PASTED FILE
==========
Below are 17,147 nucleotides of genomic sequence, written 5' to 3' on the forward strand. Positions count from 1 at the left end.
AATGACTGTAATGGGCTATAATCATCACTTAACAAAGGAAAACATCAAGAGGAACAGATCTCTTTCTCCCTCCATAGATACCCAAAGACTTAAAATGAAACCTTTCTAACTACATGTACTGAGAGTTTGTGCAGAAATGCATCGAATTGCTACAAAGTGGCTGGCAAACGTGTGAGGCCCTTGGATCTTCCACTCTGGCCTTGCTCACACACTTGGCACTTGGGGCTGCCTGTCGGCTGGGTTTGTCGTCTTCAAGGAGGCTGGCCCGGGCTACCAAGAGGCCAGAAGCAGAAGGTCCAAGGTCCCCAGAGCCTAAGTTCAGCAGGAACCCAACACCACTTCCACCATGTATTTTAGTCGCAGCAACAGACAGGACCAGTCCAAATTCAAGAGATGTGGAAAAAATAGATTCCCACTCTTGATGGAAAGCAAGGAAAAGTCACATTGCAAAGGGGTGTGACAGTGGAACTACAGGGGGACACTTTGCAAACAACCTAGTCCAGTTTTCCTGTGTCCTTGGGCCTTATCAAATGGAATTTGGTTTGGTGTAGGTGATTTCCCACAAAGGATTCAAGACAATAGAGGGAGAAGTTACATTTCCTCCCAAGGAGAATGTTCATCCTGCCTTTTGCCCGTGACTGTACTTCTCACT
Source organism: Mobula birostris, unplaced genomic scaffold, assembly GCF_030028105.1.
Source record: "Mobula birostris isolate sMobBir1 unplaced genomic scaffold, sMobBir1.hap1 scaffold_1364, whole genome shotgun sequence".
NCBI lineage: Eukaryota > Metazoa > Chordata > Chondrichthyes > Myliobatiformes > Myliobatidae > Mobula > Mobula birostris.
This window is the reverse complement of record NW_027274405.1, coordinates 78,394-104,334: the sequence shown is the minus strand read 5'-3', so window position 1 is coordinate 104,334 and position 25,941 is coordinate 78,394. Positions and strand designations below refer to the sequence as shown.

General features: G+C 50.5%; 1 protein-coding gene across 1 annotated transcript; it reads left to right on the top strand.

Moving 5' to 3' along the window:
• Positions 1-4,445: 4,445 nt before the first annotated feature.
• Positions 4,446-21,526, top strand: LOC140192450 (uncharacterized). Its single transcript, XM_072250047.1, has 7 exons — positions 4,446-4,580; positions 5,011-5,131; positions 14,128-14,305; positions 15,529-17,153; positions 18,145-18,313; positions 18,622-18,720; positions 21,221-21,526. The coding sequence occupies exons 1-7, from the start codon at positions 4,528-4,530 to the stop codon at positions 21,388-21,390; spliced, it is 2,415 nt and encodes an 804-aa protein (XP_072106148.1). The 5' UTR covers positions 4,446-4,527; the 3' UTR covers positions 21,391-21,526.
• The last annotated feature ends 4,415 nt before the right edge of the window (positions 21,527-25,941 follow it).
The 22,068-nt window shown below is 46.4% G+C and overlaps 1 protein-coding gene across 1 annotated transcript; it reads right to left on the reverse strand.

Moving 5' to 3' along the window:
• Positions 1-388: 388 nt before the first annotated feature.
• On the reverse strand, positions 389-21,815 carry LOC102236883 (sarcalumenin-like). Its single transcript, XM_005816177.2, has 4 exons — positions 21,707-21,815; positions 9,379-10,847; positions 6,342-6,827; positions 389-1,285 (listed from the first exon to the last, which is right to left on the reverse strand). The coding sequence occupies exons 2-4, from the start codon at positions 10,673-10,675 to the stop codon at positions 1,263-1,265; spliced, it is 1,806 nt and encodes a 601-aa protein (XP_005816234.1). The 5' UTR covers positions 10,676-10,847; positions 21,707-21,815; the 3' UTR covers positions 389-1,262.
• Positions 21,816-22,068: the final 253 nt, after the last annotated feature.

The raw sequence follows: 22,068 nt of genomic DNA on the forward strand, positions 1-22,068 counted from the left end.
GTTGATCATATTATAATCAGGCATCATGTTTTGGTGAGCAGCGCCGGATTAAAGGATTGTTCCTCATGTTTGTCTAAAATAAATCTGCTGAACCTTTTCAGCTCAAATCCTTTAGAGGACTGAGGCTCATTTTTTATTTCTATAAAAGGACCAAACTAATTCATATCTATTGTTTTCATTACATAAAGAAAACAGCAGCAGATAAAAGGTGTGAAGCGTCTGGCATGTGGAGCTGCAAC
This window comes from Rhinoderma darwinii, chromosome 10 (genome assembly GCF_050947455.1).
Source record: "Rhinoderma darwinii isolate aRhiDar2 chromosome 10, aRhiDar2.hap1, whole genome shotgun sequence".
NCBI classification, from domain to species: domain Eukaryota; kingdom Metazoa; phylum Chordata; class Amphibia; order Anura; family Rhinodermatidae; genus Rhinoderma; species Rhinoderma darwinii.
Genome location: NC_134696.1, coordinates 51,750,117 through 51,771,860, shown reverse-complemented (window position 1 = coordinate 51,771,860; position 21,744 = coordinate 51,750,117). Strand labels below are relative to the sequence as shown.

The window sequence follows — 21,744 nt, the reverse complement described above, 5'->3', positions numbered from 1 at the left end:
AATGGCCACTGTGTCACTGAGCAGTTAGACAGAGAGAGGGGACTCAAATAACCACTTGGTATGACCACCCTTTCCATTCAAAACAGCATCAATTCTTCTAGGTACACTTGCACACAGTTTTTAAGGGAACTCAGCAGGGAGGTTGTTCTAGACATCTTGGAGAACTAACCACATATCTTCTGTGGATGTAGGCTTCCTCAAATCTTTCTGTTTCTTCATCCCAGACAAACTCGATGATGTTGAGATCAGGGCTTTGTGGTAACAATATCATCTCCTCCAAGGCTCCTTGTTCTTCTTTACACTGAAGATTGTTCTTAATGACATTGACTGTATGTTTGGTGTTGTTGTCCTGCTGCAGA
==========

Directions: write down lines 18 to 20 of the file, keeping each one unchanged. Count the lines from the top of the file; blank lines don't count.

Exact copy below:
GTTGATCATATTATAATCAGGCATCATGTTTTGGTGAGCAGCGCCGGATTAAAGGATTGTTCCTCATGTTTGTCTAAAATAAATCTGCTGAACCTTTTCAGCTCAAATCCTTTAGAGGACTGAGGCTCATTTTTTATTTCTATAAAAGGACCAAACTAATTCATATCTATTGTTTTCATTACATAAAGAAAACAGCAGCAGATAAAAGGTGTGAAGCGTCTGGCATGTGGAGCTGCAAC
This window comes from Rhinoderma darwinii, chromosome 10 (genome assembly GCF_050947455.1).
Source record: "Rhinoderma darwinii isolate aRhiDar2 chromosome 10, aRhiDar2.hap1, whole genome shotgun sequence".